Michael and I have matching lime-green bandanas wrapped around our necks. We lean against the pristine white colonnades of Tate Britain’s foyer, chatting about queerness, cruising and embarrassment.


Every so often, my eyes dart to the right. I’m still listening to Michael – but I’m also conscious of the pose I’ve struck, left arm resting over my head against the white column, legs clad in indigo denim and scissor-crossed. I’m seeing whose gaze I catch over the upturned collar of my bleached denim jacket.

There’s a cute androgynous person with short dark hair, tanned skin and angular earrings leaning against the ornate balustrade by the staircase. Our eyes hold each other for a few suspended seconds, bolstered by wide smiles – then break away back to our companions. The bands of brightly-coloured fabric wrapped around our wrists and necks, dangling from our back-pockets and bound across our foreheads create a playful context to engage in something that often seems incredibly po-faced and serious. I think of the hate-stare of cruising guys, brows knitted in a ‘v’ of intense scrutiny, sizing up your cut versus the explosion of laughter that tumbles out of my body as I lay on my back, the fitted sheet crumpled like a tissue.

“What’s wrong?” they ask.

“Nothing! I’m just having a really good time.”

Belly-laughs during sex.

The cutie to my right crumples in a fit of giggles and hushed talk with their friends.


I think of J. Halberstam in The Queer Art Of Failure talking about a ‘queer and fluid form of knowing, that operates independently of coherence and linear narrative or progression’, a ‘silliness’ which ‘leads…to new and different forms of relations and actions’.

I’m at a fancy function for a gay men’s mental health charity that is replicating the body issues it purports to address with a poster stuffed with chiselled white bodies, hairless nipples, gleaming teeth and a drag queen. The men here have all had their chinos and polo necks sprayed on, and a vogue troupe-for-hire slices lines through the air. I want to do a flailing, stumbling stage invasion in honour of this silliness. A queer silliness that doesn’t take OPULENCE and SUPERIORITY and FIERCENESS as its primary objective. It’s not that I don’t admire these things in some way, I love the Brooke Candy video; but I’m more interested in carving a vague, clumsy freedom for myself because I often feel very vague and clumsy.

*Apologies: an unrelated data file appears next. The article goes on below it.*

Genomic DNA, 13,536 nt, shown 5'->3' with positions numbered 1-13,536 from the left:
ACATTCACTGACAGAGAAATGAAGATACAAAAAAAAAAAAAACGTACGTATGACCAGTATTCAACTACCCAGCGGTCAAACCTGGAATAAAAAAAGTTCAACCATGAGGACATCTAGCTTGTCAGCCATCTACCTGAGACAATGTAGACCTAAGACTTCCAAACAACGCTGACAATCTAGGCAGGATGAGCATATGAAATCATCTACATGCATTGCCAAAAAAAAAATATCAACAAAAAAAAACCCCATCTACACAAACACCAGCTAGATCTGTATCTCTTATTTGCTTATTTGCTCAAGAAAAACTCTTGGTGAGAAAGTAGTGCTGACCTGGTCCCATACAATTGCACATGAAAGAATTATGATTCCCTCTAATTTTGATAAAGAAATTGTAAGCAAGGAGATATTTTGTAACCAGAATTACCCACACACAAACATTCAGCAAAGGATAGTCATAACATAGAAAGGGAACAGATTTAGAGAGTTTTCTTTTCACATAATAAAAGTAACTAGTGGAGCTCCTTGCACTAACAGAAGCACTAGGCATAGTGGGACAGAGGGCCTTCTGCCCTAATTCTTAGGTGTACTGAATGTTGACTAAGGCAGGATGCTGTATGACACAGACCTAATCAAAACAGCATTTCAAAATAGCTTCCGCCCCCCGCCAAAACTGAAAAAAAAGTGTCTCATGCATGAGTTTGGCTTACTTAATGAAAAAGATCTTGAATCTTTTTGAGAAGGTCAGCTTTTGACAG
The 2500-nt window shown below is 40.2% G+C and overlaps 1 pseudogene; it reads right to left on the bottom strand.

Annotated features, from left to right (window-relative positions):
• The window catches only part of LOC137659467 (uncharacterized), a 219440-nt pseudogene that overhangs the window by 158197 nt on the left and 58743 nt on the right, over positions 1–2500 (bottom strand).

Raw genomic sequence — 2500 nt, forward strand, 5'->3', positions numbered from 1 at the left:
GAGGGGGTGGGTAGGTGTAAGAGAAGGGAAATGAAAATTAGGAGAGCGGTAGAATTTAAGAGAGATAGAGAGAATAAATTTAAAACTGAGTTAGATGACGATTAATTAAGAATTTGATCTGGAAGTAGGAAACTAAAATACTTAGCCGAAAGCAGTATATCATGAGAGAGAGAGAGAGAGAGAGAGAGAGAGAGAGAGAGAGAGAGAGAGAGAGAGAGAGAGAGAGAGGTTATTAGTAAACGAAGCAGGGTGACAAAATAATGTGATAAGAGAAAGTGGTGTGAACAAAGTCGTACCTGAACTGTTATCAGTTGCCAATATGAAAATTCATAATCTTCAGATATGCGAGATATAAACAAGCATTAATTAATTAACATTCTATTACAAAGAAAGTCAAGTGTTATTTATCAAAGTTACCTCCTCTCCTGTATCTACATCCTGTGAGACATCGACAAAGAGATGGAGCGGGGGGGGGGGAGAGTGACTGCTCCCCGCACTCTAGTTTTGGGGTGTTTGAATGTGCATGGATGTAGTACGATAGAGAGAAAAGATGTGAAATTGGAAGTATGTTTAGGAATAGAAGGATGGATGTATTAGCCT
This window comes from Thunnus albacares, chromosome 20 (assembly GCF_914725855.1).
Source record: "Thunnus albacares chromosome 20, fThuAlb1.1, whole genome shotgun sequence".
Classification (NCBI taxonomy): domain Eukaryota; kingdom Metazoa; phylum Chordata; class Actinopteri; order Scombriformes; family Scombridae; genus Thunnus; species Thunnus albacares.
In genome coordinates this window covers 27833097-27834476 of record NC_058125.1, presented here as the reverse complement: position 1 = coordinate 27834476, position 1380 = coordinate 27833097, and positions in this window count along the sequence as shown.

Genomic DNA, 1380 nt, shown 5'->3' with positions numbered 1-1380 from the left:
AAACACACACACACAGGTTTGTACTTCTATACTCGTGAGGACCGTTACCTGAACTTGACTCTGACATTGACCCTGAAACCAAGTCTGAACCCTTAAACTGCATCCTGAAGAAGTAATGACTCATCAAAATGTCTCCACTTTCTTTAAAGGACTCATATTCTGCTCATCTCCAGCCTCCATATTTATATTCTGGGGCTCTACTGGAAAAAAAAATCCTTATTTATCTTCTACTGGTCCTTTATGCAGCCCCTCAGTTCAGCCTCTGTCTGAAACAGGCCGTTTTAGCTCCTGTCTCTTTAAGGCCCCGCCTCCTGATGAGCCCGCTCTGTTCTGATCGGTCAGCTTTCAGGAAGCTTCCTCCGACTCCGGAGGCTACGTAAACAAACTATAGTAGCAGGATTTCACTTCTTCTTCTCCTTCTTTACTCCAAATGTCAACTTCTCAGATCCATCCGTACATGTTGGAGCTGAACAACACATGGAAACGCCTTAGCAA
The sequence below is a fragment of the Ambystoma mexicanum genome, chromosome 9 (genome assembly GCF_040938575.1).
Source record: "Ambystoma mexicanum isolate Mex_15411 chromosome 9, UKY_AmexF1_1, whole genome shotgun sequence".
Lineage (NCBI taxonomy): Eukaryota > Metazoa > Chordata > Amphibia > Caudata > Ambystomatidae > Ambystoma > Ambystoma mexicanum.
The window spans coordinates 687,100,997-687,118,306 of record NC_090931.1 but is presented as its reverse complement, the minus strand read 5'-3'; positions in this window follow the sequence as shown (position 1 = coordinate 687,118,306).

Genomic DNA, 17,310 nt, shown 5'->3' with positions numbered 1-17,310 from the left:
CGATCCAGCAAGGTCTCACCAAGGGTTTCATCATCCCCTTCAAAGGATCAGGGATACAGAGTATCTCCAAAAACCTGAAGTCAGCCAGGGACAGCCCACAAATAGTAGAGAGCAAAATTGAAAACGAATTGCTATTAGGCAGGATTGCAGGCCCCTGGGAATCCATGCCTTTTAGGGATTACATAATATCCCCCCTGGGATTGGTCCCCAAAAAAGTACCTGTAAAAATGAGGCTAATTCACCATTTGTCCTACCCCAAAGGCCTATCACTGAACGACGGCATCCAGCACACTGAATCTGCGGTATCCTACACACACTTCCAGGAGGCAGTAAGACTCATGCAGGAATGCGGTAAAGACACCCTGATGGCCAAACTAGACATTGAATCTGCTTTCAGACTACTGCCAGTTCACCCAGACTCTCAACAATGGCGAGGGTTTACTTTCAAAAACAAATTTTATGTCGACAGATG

Do you want to join my Boring Queer Collective? It’s not very interesting, and there isn’t very much to tell you. It’s essentially a loose assemblage of people doing pointless administrative tasks like making Google Spreadsheets and listing the composite materials of douche bulbs.

Michael and I continue chatting. We’ve been ‘Cruising For Art’, a kind of silly cruising at Tate Britain as part of their Queer and Now festival, where the erotic potential still-exists and the one-on-one performances are serious in the sense care has been taken over them, but it’s playful in a way that traditional cruising doesn’t seem to be (not that I would know, of course).


Anyway, unrelated, I love this quote from Mark Fisher’s The Weird And The Eerie:

“We could go so far as to say that it is the human condition to be grotesque, since the human animal is the one that does not fit in, the freak of nature who has no place in the natural order and is capable of re-combining nature’s products into hideous new forms.”

With bare feet and obscene jelly on the furry floor.

Published by Gareth

London-based artist

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